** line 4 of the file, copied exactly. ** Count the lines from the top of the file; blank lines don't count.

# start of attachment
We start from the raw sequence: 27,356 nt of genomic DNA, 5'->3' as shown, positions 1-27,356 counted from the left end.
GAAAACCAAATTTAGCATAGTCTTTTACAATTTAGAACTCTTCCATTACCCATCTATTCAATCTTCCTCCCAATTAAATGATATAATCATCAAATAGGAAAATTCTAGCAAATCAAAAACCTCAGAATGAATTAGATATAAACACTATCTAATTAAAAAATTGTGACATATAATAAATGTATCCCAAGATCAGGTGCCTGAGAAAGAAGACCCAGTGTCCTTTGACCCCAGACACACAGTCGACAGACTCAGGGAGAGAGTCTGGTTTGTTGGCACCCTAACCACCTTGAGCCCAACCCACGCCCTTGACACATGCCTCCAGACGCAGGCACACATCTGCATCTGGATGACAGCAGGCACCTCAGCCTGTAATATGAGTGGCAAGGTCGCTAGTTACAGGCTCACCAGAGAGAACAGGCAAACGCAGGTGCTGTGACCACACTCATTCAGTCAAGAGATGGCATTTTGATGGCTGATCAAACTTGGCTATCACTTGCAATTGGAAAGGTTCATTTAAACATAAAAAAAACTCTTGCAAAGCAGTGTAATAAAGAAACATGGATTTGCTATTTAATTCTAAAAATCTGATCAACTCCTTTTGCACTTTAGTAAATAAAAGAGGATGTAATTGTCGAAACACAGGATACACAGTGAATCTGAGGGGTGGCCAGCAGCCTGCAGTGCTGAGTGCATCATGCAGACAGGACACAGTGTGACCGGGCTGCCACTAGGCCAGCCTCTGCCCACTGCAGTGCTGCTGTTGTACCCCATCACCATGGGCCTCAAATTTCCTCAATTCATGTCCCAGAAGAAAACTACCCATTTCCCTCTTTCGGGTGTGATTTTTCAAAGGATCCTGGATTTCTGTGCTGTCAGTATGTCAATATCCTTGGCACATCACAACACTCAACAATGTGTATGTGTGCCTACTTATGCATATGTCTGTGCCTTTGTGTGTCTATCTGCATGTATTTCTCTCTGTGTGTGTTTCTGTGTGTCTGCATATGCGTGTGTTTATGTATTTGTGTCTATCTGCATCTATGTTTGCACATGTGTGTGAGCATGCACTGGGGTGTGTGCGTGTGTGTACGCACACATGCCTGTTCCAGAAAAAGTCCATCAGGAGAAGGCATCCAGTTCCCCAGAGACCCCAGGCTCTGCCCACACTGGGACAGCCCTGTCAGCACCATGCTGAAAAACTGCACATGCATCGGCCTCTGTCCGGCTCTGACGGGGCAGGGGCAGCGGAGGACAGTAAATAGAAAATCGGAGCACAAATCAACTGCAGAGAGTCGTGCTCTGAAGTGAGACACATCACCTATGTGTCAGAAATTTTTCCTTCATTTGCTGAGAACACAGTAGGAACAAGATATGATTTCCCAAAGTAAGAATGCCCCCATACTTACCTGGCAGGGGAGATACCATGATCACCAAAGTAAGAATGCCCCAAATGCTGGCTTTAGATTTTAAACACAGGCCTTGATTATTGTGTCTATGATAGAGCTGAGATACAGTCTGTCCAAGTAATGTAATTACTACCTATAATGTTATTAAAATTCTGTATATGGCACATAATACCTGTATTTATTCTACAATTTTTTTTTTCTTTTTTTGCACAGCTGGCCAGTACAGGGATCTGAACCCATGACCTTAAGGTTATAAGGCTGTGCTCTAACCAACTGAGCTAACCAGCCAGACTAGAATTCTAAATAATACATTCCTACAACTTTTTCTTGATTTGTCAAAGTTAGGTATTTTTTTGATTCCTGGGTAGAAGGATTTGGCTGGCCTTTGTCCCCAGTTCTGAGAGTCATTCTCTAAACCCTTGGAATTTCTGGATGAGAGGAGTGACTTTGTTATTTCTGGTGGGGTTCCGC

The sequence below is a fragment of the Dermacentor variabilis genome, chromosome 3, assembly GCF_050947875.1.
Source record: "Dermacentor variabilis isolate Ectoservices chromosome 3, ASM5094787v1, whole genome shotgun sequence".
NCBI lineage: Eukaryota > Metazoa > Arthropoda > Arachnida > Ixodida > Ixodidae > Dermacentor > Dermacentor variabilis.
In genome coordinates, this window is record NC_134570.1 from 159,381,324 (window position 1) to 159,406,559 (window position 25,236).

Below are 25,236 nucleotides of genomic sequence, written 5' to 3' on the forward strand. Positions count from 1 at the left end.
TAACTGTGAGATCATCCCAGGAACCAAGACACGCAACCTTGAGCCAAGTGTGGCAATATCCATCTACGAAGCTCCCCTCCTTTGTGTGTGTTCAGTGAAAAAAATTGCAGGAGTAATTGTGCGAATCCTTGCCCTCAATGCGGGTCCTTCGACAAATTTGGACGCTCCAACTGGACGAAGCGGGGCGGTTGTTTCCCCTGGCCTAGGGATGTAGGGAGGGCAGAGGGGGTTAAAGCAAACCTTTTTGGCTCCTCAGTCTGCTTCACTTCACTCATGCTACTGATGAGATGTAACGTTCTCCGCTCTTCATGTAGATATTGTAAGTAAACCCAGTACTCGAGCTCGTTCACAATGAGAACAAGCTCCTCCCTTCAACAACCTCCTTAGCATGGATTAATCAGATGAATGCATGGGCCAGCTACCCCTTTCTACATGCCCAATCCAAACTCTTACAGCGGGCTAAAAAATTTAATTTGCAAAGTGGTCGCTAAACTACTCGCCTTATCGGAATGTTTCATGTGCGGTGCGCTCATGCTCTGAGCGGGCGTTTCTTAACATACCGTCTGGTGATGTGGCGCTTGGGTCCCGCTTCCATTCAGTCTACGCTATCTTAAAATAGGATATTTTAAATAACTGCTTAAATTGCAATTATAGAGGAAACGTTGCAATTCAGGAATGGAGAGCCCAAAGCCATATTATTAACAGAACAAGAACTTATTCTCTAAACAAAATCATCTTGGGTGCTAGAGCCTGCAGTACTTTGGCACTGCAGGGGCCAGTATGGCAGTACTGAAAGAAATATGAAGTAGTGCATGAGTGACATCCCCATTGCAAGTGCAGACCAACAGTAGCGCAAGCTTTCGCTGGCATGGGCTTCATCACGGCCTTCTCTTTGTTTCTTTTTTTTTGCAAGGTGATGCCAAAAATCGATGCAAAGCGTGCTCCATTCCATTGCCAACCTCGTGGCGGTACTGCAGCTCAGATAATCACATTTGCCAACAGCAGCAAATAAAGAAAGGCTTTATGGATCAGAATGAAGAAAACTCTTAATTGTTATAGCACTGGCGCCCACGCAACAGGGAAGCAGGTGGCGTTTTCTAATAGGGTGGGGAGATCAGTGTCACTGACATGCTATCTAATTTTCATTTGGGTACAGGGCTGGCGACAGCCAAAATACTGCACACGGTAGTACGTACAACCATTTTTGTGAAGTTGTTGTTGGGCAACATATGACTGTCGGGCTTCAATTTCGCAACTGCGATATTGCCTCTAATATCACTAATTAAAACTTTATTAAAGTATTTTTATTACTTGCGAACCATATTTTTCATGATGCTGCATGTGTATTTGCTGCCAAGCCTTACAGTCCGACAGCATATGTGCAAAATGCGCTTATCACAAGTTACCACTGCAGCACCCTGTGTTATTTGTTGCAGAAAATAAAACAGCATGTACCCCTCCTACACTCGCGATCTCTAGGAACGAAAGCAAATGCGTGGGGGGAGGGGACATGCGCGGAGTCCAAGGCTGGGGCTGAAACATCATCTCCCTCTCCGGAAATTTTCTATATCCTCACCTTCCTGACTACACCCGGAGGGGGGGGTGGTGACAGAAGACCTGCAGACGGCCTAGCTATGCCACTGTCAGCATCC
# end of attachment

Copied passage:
Source record: "Dermacentor variabilis isolate Ectoservices chromosome 3, ASM5094787v1, whole genome shotgun sequence".